Any study of Russian weapons of the Second World War has to deal with the high level of secrecy in place at the time, and the often misleading information published by the Soviet regime. As a result books published at different dates often contain quite different information (as I discovered when researching Soviet artillery). It is thus nice to have a modern book on the subject that reflects the most recent research (and matches with what I’ve found).
The book is nicely structured. Each section begins with an overview of the topic, rather than leaping straight into individual items. There are also sections on the organisation of parts of the Soviet military, which provide a good background to the weapon articles (I hadn’t realised that the VVS was only part of the Soviet air force for instance).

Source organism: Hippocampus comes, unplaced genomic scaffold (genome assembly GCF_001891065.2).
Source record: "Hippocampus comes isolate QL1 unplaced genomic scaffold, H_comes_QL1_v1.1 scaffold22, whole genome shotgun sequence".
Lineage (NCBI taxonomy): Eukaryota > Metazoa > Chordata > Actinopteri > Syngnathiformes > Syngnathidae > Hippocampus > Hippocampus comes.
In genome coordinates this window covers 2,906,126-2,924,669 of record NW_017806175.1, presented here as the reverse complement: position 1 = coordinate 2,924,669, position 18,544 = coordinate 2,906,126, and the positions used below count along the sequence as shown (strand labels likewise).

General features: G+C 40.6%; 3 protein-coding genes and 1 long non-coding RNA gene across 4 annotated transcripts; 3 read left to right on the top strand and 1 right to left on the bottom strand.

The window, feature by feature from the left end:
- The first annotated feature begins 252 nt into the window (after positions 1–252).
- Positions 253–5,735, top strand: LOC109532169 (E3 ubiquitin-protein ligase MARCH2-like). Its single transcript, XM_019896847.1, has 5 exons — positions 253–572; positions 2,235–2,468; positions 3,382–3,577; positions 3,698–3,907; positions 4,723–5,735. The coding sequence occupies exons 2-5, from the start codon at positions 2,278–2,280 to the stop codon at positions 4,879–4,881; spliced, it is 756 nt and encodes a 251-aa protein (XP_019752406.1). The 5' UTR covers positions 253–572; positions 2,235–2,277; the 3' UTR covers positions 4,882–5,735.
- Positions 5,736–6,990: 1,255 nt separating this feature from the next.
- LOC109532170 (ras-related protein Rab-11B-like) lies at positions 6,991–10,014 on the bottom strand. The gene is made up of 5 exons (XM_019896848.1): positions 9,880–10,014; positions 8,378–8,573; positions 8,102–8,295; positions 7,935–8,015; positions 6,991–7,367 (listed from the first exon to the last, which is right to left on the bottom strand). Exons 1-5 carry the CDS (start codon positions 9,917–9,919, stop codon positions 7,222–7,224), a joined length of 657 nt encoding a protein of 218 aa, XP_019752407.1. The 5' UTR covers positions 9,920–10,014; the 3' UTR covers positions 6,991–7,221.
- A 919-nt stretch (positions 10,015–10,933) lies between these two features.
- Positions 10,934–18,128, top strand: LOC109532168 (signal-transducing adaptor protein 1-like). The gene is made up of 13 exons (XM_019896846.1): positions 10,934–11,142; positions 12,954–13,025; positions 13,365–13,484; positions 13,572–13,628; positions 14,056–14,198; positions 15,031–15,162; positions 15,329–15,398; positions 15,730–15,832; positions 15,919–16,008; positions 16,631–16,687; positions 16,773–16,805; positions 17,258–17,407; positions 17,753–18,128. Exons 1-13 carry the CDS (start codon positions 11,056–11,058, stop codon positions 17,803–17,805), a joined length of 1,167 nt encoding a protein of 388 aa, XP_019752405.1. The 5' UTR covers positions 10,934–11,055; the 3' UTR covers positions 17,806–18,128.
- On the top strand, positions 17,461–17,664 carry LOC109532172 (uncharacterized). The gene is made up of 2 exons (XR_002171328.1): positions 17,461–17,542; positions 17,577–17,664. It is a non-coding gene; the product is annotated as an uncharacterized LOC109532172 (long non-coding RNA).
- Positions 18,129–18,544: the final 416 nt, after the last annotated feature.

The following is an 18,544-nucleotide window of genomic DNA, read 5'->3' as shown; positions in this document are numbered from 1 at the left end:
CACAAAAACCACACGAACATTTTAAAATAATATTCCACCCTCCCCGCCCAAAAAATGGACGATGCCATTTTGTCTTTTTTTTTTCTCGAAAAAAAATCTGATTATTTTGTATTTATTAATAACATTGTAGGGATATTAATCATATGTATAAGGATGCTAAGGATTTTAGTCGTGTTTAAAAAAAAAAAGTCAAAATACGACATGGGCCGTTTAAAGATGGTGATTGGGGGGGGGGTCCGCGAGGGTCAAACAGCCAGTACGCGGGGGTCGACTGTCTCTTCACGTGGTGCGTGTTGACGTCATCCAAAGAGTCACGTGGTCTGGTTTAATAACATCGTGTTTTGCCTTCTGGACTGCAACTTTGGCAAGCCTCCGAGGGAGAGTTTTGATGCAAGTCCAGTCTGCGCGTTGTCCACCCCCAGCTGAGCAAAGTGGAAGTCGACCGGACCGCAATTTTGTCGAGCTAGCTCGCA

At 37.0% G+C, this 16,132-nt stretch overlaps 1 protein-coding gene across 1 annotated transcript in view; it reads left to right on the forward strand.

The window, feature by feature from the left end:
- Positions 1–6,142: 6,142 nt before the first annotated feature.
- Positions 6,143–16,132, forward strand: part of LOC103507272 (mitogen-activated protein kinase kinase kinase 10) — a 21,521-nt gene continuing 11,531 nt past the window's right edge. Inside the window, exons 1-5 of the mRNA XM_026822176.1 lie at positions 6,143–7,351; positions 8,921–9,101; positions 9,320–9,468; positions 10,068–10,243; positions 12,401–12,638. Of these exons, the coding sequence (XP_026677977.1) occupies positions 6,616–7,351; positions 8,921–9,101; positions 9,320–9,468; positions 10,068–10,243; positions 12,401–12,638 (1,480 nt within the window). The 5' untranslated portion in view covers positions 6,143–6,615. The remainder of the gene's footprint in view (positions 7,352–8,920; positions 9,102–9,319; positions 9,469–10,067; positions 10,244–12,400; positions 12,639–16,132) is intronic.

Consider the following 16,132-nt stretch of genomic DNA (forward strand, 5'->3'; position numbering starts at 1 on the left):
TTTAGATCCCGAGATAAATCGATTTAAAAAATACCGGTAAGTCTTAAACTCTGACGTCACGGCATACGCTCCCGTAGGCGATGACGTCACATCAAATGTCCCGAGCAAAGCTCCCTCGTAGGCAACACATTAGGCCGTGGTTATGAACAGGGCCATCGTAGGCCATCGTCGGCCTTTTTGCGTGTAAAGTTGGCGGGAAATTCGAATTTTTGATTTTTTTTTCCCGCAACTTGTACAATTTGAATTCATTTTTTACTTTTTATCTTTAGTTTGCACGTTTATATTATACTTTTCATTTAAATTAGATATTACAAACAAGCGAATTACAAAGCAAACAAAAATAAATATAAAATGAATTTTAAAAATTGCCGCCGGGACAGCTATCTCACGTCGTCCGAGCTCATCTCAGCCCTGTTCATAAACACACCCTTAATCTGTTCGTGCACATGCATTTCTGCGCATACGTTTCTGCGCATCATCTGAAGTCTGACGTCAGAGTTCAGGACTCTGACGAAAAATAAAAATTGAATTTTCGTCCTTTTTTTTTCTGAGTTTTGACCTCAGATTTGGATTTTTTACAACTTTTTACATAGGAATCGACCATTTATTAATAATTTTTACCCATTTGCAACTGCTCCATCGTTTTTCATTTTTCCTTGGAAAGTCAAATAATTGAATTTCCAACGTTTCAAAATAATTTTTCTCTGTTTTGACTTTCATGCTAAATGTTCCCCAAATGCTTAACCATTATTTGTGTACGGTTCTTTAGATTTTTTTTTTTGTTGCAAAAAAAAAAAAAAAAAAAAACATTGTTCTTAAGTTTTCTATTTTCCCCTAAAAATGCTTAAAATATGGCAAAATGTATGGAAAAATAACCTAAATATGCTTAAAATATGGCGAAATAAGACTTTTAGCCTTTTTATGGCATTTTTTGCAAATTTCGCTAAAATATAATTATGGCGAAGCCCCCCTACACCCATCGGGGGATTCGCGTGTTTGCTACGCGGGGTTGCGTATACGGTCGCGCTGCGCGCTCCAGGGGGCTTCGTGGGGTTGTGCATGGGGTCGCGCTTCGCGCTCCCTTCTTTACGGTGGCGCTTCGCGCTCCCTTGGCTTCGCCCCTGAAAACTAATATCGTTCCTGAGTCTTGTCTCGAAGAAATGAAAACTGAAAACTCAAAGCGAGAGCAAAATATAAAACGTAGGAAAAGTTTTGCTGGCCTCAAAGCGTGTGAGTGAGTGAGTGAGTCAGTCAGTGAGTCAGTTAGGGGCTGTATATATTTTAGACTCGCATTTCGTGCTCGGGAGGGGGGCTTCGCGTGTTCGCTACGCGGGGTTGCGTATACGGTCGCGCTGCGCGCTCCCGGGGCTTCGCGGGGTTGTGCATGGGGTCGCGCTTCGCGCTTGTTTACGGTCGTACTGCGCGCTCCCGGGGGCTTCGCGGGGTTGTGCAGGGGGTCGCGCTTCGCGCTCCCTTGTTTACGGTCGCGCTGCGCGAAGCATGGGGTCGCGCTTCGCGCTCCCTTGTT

Each major weapon and many minor types are then given an individual entry, ranging from single paragraphs for the more obscure up to about a page for major items. The technical descriptions are matched by brief accounts of the weapon’s combat record (if any), and what replaced it, so there is a flow to the story, rather than a series of isolated entries. Each weapon is illustrated with at least one full colour drawing, and many also get contemporary wartime photographs.
Once of the nice features of this book is the chapter on Lend-Lease weapons, looking at the various British and American weapons that went to the Soviet Union in large numbers, and some of which played an important role in keeping the Red Army fighting.
1 - Armoured Fighting Vehicles
2 - Artillery, Rockets and Mortars
3 - Infantry Equipment
4 - Soviet Aircraft
5 - Lend-Lease Weapons
6 - Naval Weapons
Author: David Porter